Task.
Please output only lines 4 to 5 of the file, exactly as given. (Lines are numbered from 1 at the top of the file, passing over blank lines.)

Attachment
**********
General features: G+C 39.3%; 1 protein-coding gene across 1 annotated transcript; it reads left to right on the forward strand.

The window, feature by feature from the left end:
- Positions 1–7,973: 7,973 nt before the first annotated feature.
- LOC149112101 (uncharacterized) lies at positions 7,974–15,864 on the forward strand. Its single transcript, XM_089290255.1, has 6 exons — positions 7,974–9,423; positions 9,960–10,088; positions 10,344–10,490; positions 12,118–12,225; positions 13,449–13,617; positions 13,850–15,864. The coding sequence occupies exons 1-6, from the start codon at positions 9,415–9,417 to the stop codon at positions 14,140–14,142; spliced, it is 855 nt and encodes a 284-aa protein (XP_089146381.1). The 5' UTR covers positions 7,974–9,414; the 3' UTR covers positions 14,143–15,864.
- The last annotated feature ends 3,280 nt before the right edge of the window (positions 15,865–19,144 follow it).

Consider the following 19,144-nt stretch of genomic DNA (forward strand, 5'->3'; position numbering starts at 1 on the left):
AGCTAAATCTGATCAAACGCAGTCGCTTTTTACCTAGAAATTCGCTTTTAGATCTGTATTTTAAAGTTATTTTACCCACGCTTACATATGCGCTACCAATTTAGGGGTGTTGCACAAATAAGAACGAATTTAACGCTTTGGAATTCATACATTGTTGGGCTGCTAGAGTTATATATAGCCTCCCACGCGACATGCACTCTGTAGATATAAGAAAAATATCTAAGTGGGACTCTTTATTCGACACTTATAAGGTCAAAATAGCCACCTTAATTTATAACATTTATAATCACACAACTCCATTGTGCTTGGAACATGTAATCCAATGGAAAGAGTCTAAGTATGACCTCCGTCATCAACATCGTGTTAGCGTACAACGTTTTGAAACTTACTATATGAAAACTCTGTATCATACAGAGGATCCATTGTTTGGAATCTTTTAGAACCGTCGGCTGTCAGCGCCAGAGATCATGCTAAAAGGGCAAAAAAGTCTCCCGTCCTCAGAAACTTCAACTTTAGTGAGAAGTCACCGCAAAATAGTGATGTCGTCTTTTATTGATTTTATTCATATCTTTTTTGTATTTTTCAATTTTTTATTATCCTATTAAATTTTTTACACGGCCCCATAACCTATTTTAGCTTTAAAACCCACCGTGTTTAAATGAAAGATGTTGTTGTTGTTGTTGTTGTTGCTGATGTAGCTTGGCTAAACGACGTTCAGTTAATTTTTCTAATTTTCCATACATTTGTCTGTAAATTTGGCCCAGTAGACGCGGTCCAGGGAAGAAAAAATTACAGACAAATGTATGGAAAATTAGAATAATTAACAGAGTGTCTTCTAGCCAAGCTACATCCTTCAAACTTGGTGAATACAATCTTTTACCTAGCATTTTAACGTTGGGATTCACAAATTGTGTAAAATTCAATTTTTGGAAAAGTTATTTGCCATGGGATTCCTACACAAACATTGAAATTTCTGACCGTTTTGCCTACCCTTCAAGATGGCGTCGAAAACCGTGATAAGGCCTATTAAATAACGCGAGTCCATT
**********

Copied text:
- LOC149112101 (uncharacterized) lies at positions 7,974–15,864 on the forward strand. Its single transcript, XM_089290255.1, has 6 exons — positions 7,974–9,423; positions 9,960–10,088; positions 10,344–10,490; positions 12,118–12,225; positions 13,449–13,617; positions 13,850–15,864. The coding sequence occupies exons 1-6, from the start codon at positions 9,415–9,417 to the stop codon at positions 14,140–14,142; spliced, it is 855 nt and encodes a 284-aa protein (XP_089146381.1). The 5' UTR covers positions 7,974–9,414; the 3' UTR covers positions 14,143–15,864.
- The last annotated feature ends 3,280 nt before the right edge of the window (positions 15,865–19,144 follow it).